Saudi Arabia extends mine-clearance project in Yemen

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Updated 06 June 2020

Saudi Arabia extends mine-clearance project in Yemen

  • The project is one of several initiatives undertaken by Saudi Arabia, on the directive of King Salman

RIYADH: The King Salman Humanitarian Aid and Relief Center (KSrelief) has extended a contract for a landmine-clearance project in Yemen for 1 year at a cost of $30 million.
The project is implemented by Saudi cadres and international experts to remove mines randomly planted by Houthi militias in Yemeni regions, especially Marib, Aden, Sanaa and Taiz.
Dr. Abdullah Al-Rabeeah, supervisor general of KSRelief, said that the renewal of the contract is part of the center’s humanitarian responsibility to the Yemeni people.  
The project is important in clearing landmines made by Houthi militias that target civilians, causing permanent injuries, chronic disabilities and loss of life, he said.

Al-Rabeeah said that the Saudi mine-clearing work will offer Yemeni people future security.

The project is one of several initiatives undertaken by the Kingdom, on the directive of King Salman, to help ease the suffering of Yemeni people, he added.


Saudi female lawyers praise Justice Ministry’s efforts to empower women

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Updated 27 October 2020

Saudi female lawyers praise Justice Ministry’s efforts to empower women

  • Compared to the previous status of women at the Justice Ministry, Al-Daknan said this latest step was a significant achievement

JEDDAH: Several Saudi female lawyers have praised the Justice Ministry’s decision to appoint 100 female notaries as a step forward for women’s legal empowerment.
“We appreciate Justice Minister Walid Al-Samani’s … rapid steps toward empowering women to work in all available jobs, considering them viable components of society, particularly in the justice sector,” lawyer Njnood Qasim told Arab News.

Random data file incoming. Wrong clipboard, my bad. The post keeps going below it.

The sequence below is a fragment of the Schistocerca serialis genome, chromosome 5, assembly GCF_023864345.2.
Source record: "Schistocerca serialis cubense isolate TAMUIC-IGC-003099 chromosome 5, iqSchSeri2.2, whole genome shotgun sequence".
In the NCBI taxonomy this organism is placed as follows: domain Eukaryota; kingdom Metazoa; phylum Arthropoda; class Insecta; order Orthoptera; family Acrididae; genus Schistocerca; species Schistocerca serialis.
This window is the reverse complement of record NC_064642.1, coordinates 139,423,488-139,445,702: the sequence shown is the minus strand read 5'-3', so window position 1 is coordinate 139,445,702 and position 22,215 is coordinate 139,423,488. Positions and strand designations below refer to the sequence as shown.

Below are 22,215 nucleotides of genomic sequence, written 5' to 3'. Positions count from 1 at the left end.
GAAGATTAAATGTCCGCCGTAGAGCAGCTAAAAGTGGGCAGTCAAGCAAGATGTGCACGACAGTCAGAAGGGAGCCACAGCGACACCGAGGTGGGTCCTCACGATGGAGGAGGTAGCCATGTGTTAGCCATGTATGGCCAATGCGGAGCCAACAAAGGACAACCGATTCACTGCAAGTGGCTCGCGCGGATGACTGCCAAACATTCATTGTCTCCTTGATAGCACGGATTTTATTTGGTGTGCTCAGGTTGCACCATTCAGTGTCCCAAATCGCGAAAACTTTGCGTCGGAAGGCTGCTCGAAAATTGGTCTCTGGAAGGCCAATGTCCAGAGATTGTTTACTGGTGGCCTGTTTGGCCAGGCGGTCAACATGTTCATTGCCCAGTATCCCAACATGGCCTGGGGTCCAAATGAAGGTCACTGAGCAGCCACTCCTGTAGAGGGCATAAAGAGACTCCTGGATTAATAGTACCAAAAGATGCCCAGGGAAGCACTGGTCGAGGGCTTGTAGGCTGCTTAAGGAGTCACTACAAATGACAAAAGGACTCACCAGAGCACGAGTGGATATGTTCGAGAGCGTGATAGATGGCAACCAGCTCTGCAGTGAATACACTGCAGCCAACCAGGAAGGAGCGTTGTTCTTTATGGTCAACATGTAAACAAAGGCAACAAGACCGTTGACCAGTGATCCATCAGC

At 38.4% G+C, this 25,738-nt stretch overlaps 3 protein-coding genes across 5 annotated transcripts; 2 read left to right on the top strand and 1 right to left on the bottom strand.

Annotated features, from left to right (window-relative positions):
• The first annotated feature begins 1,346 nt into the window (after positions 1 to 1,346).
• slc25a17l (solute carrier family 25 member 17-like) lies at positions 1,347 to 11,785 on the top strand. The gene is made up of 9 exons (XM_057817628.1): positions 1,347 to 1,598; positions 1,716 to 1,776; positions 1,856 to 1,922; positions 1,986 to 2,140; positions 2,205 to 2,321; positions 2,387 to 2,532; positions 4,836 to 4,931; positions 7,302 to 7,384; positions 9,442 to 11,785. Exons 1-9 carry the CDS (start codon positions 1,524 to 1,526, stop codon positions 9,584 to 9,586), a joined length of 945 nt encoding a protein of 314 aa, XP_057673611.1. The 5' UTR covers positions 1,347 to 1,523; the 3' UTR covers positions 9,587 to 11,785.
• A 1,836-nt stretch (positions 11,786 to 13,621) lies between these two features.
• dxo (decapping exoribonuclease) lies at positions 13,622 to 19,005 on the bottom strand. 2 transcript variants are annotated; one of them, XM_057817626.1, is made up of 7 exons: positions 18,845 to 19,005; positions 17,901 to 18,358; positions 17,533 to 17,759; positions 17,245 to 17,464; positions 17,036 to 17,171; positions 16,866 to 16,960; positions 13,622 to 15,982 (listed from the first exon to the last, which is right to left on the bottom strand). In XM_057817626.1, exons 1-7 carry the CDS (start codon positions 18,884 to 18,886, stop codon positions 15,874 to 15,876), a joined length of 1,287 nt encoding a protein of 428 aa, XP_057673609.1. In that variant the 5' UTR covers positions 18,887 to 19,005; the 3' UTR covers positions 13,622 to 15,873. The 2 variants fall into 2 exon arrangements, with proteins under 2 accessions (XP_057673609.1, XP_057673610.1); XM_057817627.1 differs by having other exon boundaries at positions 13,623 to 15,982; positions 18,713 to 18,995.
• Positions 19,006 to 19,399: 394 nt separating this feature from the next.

She added: “We hope that it will be the beginning of an important and most anticipated step, which is the appointment of a Saudi woman as a judge.”
Qasim noted that many qualified women have been recruited by the Justice Ministry for the first time in history to work in the fields of law, Shariah, sociology, administration and technology.
Lawyer Rana Al-Daknan, meanwhile, said she thought women could fill any role in society. “An ambassador, an undersecretary, a minister, but I think no woman should be a minister before women become judges,” she told Arab News.
Compared to the previous status of women at the Justice Ministry, Al-Daknan said this latest step was a significant achievement, but added: “Of course we are looking for more, though that does not mean we should not appreciate this step.”

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The newly appointed female notaries will officially start their work next Sunday with a specialized training program lasting three months.

Al-Daknan explained that women first began obtaining notary licenses in 2018, and the services they offer include documentation, transferring property, authorizing powers of attorney submissions and other services.
“The next step for women is working with conciliation committees, which is known in other countries as being a magistrate. Thankfully it is possible now for both men and women to obtain conciliation licenses, where they will assume the role of the judge,” Al-Daknan said. “I personally have applied and (am) in the process to obtain this license.”
Another lawyer, Abrar Shaket, told Arab News that this move was the natural result of the Kingdom’s steps to empower its female citizens under King Salman and Crown Prince Mohammed bin Salman.